Monday, October 24, 2005

Linville Gorge

Having not climbed a multi pitch route before I was nervous. Not nervous in the shaking and quaking sense, but nervous in the learning something new category, something really new category. After climbing up a fairly easy 5.4 section about 220 feet high we reached a large ledge (where the pics are from). I say we reached the ledge but really Brent reached it about 45 minutes earlier. See, multipitch climbing has a weird combination on togetherness and lonelyness. I was technically on the same climb as he but after the first 15 minutes of climbing he disappeared from sight until I reached him over an hour later. My only connection with him was the rope, extending upward into the rock. And so I sat, alone, looking out at the beautiful Linville gorge.
After climbing up to where Brent was on the ledge I took a break on safety belay while Brent climbed up through a narrow corner and again disappeared from sight. Another 40 minutes and I began climbing. The first 35 feet were well protected in the tight corner but as I reached the apex where the rock formation came together I had no choice but to venture out onto the edge. As I moved my hands and feet carefully beyond the protected corner the wind pulled hard at my clothing. I went from 35 feet up to over 350 feet above the canyon floor in just a minute. This was the epitomy of the climbing experience, to step beyond your comfort zone.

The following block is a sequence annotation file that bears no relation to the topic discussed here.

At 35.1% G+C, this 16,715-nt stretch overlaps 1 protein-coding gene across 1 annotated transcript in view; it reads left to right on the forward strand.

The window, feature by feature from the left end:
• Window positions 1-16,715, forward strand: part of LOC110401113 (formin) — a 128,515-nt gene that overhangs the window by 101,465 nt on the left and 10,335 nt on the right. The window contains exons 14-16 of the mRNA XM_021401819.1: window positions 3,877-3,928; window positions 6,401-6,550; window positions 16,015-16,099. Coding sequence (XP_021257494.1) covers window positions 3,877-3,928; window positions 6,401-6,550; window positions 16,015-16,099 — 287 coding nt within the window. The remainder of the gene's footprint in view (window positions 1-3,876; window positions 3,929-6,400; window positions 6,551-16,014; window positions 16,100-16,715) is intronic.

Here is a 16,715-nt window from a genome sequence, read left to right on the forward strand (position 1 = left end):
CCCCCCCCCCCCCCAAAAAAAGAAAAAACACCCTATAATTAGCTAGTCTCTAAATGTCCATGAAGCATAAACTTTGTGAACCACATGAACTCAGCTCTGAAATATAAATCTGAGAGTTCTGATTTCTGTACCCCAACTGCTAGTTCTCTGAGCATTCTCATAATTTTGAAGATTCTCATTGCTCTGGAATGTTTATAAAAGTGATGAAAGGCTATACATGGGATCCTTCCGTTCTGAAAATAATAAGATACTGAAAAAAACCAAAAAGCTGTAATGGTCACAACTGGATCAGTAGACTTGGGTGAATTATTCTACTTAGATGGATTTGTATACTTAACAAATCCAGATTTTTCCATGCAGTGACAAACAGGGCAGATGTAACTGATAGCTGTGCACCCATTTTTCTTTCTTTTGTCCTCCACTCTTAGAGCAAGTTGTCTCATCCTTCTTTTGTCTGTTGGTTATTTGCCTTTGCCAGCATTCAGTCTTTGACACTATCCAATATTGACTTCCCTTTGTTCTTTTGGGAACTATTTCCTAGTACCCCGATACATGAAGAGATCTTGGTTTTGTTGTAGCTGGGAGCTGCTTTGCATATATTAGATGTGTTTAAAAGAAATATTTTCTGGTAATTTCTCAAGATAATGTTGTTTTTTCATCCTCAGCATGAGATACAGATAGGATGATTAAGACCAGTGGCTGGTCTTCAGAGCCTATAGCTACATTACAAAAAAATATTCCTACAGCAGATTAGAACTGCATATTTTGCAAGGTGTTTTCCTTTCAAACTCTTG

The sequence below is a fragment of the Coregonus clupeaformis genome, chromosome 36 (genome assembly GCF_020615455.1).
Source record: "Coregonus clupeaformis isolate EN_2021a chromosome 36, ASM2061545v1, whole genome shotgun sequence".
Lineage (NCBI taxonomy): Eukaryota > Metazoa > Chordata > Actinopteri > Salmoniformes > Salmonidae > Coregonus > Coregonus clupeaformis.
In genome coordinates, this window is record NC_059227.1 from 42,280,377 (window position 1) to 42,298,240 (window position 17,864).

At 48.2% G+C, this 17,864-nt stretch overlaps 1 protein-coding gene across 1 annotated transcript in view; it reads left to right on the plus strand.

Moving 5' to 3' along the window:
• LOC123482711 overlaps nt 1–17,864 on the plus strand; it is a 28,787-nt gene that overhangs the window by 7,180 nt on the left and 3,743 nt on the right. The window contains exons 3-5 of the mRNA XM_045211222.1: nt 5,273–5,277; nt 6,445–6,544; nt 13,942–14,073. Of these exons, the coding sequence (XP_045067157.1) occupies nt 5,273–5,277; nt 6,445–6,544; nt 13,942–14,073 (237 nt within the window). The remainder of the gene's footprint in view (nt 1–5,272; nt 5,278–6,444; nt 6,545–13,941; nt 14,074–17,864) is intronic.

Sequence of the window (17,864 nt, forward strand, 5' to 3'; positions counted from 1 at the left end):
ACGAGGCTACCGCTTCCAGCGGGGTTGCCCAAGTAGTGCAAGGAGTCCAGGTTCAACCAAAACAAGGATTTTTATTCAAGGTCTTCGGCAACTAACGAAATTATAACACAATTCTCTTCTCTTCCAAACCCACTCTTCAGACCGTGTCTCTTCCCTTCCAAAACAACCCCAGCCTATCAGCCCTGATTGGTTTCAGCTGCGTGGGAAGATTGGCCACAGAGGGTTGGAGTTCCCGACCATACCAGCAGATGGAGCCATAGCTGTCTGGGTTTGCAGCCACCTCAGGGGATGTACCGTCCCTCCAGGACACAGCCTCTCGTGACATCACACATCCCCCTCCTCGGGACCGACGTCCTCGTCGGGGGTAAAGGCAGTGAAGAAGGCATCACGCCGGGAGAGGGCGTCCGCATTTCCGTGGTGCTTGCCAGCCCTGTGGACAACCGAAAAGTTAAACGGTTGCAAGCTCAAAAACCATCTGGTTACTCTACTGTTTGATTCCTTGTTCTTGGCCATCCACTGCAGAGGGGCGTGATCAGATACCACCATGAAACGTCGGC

The view was tremendous! I continued over the rock to the next belay ledge and an hour later hiked out. What a great day.

Thursday, October 20, 2005

Workday at Beech Mtn

Working at Beech Mountain is always a surprising experience. Take the weather for example; even in Banner Elk, the last town we pass through as Brent, Brooke, and I make the drive from Appalachian State U., the weather is completely different than it will be fifteen minutes later when we arrive at the Small wind initiative research and demonstration site.
Cold wind blows as we follow Brooke's dogs out of Brent's Westfalia. The day is sunny and bright with a breeze strong enough to turn all the functioning turbines. We work on the two turbines currently giving us trouble and then head back to Boone where again the weather is different. I love the North Carolina high country.